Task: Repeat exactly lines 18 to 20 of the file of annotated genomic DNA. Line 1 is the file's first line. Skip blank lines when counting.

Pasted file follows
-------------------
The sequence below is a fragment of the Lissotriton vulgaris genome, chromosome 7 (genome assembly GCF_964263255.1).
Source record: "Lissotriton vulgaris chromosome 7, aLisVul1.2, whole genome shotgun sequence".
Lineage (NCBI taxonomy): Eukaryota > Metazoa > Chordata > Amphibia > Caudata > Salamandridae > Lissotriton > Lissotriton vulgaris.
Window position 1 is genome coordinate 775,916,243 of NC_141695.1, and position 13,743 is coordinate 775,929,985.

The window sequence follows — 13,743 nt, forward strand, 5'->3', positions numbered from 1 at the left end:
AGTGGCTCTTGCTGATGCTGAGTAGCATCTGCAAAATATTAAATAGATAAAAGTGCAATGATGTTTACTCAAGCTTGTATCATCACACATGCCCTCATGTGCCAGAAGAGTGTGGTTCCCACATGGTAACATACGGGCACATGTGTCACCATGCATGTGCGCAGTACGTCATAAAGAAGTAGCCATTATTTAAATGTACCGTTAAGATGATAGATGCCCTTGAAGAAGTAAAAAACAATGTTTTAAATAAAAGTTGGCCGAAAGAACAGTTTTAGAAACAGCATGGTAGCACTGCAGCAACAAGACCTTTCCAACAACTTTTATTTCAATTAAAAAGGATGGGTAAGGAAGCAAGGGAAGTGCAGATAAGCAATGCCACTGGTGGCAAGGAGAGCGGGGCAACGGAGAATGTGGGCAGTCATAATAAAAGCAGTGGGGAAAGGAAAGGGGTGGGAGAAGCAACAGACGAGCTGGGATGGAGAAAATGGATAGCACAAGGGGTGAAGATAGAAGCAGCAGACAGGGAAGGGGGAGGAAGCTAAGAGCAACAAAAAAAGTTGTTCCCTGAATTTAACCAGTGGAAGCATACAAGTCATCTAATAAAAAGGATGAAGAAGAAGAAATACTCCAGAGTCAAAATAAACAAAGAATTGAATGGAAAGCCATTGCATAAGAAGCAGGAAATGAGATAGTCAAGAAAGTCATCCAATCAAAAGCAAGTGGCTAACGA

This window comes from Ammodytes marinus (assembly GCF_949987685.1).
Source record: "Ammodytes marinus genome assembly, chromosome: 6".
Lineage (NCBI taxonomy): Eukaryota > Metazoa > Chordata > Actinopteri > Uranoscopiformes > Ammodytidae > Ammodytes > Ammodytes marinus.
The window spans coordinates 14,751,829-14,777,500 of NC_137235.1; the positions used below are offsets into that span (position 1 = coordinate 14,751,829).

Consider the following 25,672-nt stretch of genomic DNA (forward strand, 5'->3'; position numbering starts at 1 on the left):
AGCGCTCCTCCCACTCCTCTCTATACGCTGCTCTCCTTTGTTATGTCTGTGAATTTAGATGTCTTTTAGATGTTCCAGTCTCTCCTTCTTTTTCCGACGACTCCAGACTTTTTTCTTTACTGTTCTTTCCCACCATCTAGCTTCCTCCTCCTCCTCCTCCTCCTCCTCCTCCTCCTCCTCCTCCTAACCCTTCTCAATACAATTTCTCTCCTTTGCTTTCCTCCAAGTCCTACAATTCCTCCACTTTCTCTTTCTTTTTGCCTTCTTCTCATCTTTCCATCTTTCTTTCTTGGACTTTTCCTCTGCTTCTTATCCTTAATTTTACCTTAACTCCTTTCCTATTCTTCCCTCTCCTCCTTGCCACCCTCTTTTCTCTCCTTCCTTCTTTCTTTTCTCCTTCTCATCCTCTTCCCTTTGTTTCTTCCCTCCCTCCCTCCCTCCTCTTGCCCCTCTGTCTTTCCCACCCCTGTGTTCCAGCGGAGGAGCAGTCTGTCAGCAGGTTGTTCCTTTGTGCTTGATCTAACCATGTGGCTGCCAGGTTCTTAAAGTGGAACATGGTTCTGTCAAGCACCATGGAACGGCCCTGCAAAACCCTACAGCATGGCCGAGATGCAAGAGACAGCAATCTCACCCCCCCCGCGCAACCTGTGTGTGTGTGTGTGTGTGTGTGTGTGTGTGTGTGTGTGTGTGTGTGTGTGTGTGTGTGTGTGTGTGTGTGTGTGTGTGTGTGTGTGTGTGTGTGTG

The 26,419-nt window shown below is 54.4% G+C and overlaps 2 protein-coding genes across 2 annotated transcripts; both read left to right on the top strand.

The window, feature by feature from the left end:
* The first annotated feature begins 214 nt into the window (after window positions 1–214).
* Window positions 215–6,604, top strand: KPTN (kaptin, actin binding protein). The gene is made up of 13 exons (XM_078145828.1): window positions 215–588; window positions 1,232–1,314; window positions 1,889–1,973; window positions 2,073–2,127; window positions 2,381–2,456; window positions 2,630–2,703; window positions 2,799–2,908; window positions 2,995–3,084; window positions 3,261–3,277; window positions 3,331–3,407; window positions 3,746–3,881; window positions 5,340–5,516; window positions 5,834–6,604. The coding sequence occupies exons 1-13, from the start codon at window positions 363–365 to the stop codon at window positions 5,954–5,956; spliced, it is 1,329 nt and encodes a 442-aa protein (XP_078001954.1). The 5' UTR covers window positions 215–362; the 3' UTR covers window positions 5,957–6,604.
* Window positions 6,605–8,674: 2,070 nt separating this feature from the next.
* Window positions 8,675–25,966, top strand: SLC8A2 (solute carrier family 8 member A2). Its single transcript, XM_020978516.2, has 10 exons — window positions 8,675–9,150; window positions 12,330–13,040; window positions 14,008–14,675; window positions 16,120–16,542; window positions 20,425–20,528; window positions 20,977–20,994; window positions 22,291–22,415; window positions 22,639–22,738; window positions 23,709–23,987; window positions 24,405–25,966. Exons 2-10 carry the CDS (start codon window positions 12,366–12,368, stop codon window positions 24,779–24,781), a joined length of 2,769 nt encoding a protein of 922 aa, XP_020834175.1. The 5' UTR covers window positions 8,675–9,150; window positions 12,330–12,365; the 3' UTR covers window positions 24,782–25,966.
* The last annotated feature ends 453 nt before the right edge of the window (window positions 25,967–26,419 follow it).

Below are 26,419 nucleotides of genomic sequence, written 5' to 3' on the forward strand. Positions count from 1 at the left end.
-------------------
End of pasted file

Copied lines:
* Window positions 8,675–25,966, top strand: SLC8A2 (solute carrier family 8 member A2). Its single transcript, XM_020978516.2, has 10 exons — window positions 8,675–9,150; window positions 12,330–13,040; window positions 14,008–14,675; window positions 16,120–16,542; window positions 20,425–20,528; window positions 20,977–20,994; window positions 22,291–22,415; window positions 22,639–22,738; window positions 23,709–23,987; window positions 24,405–25,966. Exons 2-10 carry the CDS (start codon window positions 12,366–12,368, stop codon window positions 24,779–24,781), a joined length of 2,769 nt encoding a protein of 922 aa, XP_020834175.1. The 5' UTR covers window positions 8,675–9,150; window positions 12,330–12,365; the 3' UTR covers window positions 24,782–25,966.
* The last annotated feature ends 453 nt before the right edge of the window (window positions 25,967–26,419 follow it).

Below are 26,419 nucleotides of genomic sequence, written 5' to 3' on the forward strand. Positions count from 1 at the left end.